Mayor–council government

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The mayor–council government system is a system of organization of local government. It is one of the two most common forms of local government in the United States and is also used in Canada. It is the one most frequently adopted in large cities, although the other form, council–manager government, is the local government form of more municipalities.

Local government in the United States governmental jurisdictions below the level of the state

Local government in the United States refers to governmental jurisdictions below the level of the state. Most states and territories have at least two tiers of local government: counties and municipalities. In some states, counties are divided into townships. There are several different types of jurisdictions at the municipal level, including the city, town, borough, and village. The types and nature of these municipal entities vary from state to state.

The council–manager government form is one of two predominant forms of local government in the United States and Ireland, the other being the mayor–council government form. Council–manager government form also is used in county governments in the United States. The council–manager form also is used for municipal government in Canada and in Ireland, among many other countries, both for city councils and county councils.

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Characterized by having a mayor who is elected by the voters, the mayorcouncil variant may be broken down into two main variations depending on the relationship between the legislative and executive branches, becoming a weak-mayor or a strong-mayor variation based upon the powers of the office. These forms are used principally in modern representative municipal governments in the United States, but also are used in some other countries.

In many countries, a mayor is the highest-ranking official in a municipal government such as that of a city or a town.

A city council, town council, town board, or board of aldermen is the legislative body that governs a city, town, municipality, or local government area.

Representative democracy Democracy where citizens elect a small set of people to represent them in decision making

Representative democracy is a type of democracy founded on the principle of elected officials representing a group of people, as opposed to direct democracy. Nearly all modern Western-style democracies are types of representative democracies; for example, the United Kingdom is a constitutional monarchy, France is a unitary state, and the United States is a federal republic.

Weak-mayor form

In a weak-mayor system, the mayor has no formal authority outside the council; the mayor cannot directly appoint or remove officials, and lacks veto power over council votes. [1] As such, the mayor's influence is solely based on personality in order to accomplish desired goals.

The weak-mayor form of government may be found in small towns in the United States that do not use the more popular council–manager form used in most municipalities that are not considered large or major cities, and is frequently seen in small municipalities with few or no full-time municipal employees.

Strong-mayor form

The strong-mayor form of mayor–council government usually consists of an executive branch, a mayor elected by voters, and a unicameral council as the legislative branch. [2]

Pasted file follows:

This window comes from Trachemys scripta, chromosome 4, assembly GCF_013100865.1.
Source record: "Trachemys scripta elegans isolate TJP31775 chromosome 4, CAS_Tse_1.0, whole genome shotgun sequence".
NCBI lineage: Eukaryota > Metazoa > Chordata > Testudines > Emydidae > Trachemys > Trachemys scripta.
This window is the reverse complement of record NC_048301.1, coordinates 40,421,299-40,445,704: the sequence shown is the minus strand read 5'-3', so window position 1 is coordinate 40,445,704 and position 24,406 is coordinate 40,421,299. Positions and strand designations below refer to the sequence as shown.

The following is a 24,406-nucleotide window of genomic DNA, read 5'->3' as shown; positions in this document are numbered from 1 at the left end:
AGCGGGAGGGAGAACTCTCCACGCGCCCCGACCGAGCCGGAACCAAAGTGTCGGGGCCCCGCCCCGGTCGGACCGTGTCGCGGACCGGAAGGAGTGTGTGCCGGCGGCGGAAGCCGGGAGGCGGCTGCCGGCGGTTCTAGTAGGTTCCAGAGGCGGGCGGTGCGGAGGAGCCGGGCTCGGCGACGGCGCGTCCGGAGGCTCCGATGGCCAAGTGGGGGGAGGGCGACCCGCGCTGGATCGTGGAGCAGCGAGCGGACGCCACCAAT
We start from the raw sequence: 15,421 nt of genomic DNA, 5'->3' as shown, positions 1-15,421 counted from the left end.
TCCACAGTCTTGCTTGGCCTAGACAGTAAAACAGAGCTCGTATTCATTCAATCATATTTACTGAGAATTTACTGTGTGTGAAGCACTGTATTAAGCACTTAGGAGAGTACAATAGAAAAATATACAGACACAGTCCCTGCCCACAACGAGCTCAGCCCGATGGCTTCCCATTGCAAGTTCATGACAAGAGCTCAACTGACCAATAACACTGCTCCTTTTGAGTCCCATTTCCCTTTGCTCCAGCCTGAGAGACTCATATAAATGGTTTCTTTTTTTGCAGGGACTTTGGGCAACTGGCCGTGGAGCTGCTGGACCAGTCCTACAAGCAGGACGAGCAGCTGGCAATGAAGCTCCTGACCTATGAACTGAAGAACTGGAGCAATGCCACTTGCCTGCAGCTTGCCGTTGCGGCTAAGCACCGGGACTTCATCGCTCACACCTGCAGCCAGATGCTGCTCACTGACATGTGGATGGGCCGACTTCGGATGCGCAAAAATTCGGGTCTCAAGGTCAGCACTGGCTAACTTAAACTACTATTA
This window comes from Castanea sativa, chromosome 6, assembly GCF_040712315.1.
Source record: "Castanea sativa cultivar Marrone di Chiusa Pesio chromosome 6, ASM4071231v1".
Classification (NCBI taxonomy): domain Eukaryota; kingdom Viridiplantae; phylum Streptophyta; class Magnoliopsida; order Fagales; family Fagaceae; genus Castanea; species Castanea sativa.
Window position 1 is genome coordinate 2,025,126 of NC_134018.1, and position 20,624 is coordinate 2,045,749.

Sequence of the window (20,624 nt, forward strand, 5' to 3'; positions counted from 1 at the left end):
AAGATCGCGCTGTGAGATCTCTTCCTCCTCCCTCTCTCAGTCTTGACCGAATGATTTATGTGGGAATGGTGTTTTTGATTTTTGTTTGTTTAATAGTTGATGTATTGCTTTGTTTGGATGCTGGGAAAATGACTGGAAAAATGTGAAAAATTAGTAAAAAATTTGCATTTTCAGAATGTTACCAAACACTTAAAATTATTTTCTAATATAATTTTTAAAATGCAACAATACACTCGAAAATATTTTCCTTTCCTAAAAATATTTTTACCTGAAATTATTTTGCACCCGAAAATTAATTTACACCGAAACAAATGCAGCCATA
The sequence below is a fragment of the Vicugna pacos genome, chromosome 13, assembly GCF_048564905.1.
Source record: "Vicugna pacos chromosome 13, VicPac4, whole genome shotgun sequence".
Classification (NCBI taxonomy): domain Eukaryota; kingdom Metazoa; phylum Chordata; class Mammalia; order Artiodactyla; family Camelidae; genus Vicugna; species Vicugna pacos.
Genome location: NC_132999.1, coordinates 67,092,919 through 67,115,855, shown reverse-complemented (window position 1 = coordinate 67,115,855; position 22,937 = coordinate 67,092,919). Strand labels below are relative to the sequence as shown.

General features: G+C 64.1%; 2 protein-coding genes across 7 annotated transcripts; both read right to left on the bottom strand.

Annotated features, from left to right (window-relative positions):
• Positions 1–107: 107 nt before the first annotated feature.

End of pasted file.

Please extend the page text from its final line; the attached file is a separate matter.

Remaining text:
The executive is the organ exercising authority in and holding responsibility for the governance of a state. The executive executes and enforces law.

In government, unicameralism is the practice of having one legislative or parliamentary chamber. Thus, a unicameral parliament or unicameral legislature is a legislature which consists of one chamber or house.

In the strong-mayor form the elected mayor is given almost total administrative authority and a clear, wide range of political independence, with the power to appoint and dismiss department heads without council approval and little or no public input. In this system, the strong-mayor prepares and administers the city budget, although that budget often must be approved by the council. Abuses in this form led to the development of the council–manager form of local government and its adoption widely throughout the United States.

In some strong-mayor governments, the mayor will appoint a chief administrative officer who will supervise department heads, prepare the budget, and coordinate departments. This officer is sometimes called a city manager; while the term city manager is used in the council–manager form of municipal government, the manager in the strong-mayor variant is responsible only to the mayor.

A Chief Administrative Officer (CAO) is a top-tier executive who supervises the daily operations of an organization and is ultimately responsible for its performance.

A city manager is an official appointed as the administrative manager of a city, in a council–manager form of city government. Local officials serving in this position are sometimes referred to as the chief executive officer (CEO) or chief administrative officer (CAO) in some municipalities.

Most major and large American cities use the strong-mayor form of the mayor–council system, whereas middle-sized and small American cities tend to use the council–manager system. [3]

See also

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References

  1. Saffell, Dave C.; Harry Basehart (2009). State and Local Government: Politics and Public Policies (9th ed.). McGraw Hill. p. 237. ISBN   978-0-07-352632-4.
  2. Kathy Hayes; Semoon Chang (July 1990). "The Relative Efficiency of City Manager and Mayor–Council Forms of Government". Southern Economic Journal. 57 (1): 167–177. doi:10.2307/1060487. JSTOR   1060487.
  3. Edwards III, George C.; Robert L. Lineberry; Martin P. Wattenberg (2006). Government in America. Pearson Education. pp. 677–678. ISBN   0-321-29236-7.